Riffs and Relations: Reframing Impressionism

While The Phillips Collection is closed, The Experiment Station will be sharing some of the great artwork featured in Riffs and Relations: African American Artists and the European Modernist Tradition.

When the Impressionist artists first exhibited their work in Paris in 1874, their loose brushwork and focus on modern life was considered radical by the art establishment. But by the 20th century, the visual language of Impressionism had gained practitioners and collectors and had become a beloved style that was essential to the development of modernism.

Henry Ossawa Tanner and Titus Kaphar are two African American artists with different relationships to this important and influential movement. Tanner was an expatriate artist who worked in an Impressionist style in the early 20th century. On the other hand, in the 21st century, Kaphar disrupts the romantic notion of the Impressionist landscape to urge us to see what lies beneath its beautiful surfaces.

Henry Ossawa Tanner, Haystacks, 1930, Oil on canvas, Smithsonian American Art Museum, Washington, DC, Gift of Irwin M. Sparr

Henry Ossawa Tanner (b. 1859, Pittsburgh, PA; d. 1937, Paris, France) traveled to Europe in 1891 in hopes of studying art with a freedom not readily available to African Americans in the United States. He forged a successful career and spent the remainder of his life in France. He became a respected and decorated French artist and an inspiration to African Americans in search of a modern and liberated artistic community. Known for his atmospheric paintings of religious subject matter, Tanner was influenced by French Impressionist techniques, in particular the style of the revered Claude Monet. It is likely that Tanner’s canvas pays homage to Monet, whose haystack paintings were exhibited in Paris in 1891, the year Tanner arrived.

Claude Monet, Woman with a Parasol—Madame Monet and Her Son, 1875, Oil on canvas, National Gallery of Art, Washington, DC, Collection of Mr. and Mrs. Paul Mellon

Claude Monet (b. 1840, Paris, France; d. 1926, Giverny, France) painted Woman with a Parasol in a single session over several hours outdoors. With a vivid palette and a loaded brush, he freely rendered in paint the gentle intimacy shared between a mother and son on a glorious, bright and windy day. Its spontaneity was praised when the picture appeared in the Second Impressionist Exhibition in Paris in 1876. Monet’s attention to recording the leisure pursuits of modern Parisians, his open brushwork, and his illusionistic approach to light and atmosphere were seen as revolutionary art practices during the 19th century. But they also created a veil of beauty that contemporary artist Titus Kaphar seeks to challenge.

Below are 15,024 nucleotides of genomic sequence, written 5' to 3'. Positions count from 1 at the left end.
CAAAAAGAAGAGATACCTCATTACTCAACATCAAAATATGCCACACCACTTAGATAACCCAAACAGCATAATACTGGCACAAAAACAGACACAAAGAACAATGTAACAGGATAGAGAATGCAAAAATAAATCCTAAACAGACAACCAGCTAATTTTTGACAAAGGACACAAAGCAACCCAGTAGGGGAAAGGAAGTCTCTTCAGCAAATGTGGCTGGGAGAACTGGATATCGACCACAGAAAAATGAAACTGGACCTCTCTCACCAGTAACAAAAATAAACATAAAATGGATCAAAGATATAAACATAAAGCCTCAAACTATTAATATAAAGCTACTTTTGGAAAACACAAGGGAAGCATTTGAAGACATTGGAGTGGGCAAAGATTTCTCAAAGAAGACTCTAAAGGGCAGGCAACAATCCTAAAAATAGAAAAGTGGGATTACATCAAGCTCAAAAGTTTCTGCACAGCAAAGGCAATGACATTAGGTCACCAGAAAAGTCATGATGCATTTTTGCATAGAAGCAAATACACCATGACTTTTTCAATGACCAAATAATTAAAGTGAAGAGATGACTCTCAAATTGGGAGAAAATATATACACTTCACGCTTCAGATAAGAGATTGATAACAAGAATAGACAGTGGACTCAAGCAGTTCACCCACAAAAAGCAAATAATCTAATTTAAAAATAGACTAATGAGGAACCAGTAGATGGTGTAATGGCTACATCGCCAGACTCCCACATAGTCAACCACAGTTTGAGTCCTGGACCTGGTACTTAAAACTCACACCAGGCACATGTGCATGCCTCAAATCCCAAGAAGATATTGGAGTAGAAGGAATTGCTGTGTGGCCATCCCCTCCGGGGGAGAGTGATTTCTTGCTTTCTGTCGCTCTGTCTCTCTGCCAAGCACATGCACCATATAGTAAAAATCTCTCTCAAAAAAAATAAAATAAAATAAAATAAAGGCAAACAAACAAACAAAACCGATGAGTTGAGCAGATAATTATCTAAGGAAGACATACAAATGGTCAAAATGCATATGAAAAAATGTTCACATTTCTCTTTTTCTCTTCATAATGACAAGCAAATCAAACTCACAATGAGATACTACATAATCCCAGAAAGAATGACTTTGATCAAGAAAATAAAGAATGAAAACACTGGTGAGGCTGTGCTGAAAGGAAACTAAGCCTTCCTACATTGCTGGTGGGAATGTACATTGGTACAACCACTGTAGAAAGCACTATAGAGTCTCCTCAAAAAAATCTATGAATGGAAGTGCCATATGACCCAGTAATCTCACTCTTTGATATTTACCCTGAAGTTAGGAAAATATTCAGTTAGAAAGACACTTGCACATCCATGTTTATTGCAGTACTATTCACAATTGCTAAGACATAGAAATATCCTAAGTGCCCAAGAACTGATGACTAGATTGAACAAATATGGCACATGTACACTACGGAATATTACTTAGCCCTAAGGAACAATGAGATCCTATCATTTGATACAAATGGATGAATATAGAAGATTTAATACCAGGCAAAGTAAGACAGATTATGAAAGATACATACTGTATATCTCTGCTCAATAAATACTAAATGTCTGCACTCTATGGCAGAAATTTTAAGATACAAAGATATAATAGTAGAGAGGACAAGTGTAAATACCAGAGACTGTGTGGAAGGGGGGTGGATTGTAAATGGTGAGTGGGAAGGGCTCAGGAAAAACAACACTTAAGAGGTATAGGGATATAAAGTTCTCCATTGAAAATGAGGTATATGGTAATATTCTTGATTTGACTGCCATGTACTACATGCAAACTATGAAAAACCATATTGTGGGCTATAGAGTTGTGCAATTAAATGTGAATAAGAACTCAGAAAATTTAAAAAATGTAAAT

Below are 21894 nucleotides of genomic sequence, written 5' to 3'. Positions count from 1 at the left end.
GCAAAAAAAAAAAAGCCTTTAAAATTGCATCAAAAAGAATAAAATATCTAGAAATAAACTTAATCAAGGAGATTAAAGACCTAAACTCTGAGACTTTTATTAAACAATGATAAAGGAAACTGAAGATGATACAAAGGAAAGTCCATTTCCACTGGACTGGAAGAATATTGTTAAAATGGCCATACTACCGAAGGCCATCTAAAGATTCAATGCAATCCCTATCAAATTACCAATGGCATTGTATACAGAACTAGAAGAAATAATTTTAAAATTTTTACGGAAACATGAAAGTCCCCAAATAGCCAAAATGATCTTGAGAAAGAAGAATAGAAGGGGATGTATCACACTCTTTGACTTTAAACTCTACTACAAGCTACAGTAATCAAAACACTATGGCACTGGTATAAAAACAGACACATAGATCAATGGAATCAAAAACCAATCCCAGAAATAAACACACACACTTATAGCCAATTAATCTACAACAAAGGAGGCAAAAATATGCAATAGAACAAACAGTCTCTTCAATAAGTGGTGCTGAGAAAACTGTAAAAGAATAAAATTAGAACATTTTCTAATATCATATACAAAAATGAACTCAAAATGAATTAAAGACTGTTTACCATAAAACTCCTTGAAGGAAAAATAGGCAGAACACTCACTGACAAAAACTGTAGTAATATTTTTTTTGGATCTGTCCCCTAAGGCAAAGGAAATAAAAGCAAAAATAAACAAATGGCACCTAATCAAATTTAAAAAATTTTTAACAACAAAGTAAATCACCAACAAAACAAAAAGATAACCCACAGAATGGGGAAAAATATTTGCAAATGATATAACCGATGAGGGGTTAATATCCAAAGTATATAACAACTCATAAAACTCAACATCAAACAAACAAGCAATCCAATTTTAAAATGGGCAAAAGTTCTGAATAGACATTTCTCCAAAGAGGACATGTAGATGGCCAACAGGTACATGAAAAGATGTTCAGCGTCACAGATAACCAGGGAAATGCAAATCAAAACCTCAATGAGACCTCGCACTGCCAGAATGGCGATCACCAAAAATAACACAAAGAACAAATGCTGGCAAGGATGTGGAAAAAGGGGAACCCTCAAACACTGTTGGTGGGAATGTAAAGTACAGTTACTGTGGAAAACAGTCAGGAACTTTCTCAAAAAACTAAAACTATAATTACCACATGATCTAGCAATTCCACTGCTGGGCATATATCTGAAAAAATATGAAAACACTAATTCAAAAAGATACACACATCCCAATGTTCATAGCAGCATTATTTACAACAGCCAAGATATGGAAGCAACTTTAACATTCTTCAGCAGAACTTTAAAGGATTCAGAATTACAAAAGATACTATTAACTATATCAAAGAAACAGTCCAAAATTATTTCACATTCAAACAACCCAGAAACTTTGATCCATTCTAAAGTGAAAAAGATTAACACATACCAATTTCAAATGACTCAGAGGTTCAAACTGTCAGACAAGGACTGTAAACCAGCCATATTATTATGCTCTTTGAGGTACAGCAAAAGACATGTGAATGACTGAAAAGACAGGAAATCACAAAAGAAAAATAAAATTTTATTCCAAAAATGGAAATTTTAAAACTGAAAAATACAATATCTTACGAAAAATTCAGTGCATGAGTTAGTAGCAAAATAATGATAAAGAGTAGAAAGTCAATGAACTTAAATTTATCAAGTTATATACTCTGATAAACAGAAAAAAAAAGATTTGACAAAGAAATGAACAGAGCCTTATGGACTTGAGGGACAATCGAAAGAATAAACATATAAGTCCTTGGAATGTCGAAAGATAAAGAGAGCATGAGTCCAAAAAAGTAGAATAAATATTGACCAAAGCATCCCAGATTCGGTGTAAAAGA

Titus Kaphar, Pushing Back the Light, 2012, Oil and tar on canvas, Courtesy of MARUANI MERCIER Gallery

Titus Kaphar, Pushing Back the Light, 2012, Oil and tar on canvas, Courtesy of MARUANI MERCIER Gallery

Titus Kaphar (b. 1976, Kalamazoo, MI) often taps into art history in order to call attention to its absences and blind spots. In Pushing Back the Light, Kaphar samples Claude Monet’s Woman with a Parasol–Madame Monet and Her Son (1875), a typical subject of modern life executed with the lush color and bright light for which Impressionism is celebrated. Kaphar disturbs Monet’s luminous landscape with black tar that erupts from behind the figures, literally pushing the canvas to the border of the painting and exposing what he sees as the underbelly of Impressionist art—a movement which flourished during a critical moment in history when black lives were impacted by European colonialism in Africa and racial oppression in America after the Civil War.

The artist explains: “We look at these Impressionist paintings as beautiful pictures of the world, and to a degree they are. But what I am struck by is how much revolution is happening on the planet at the same time that we are looking at these beautiful pictures of people picnicking on the grass. . . . While we are talking and thinking about color in this different kind of way, there are people on the other side of the world who are suffering because of their color.”

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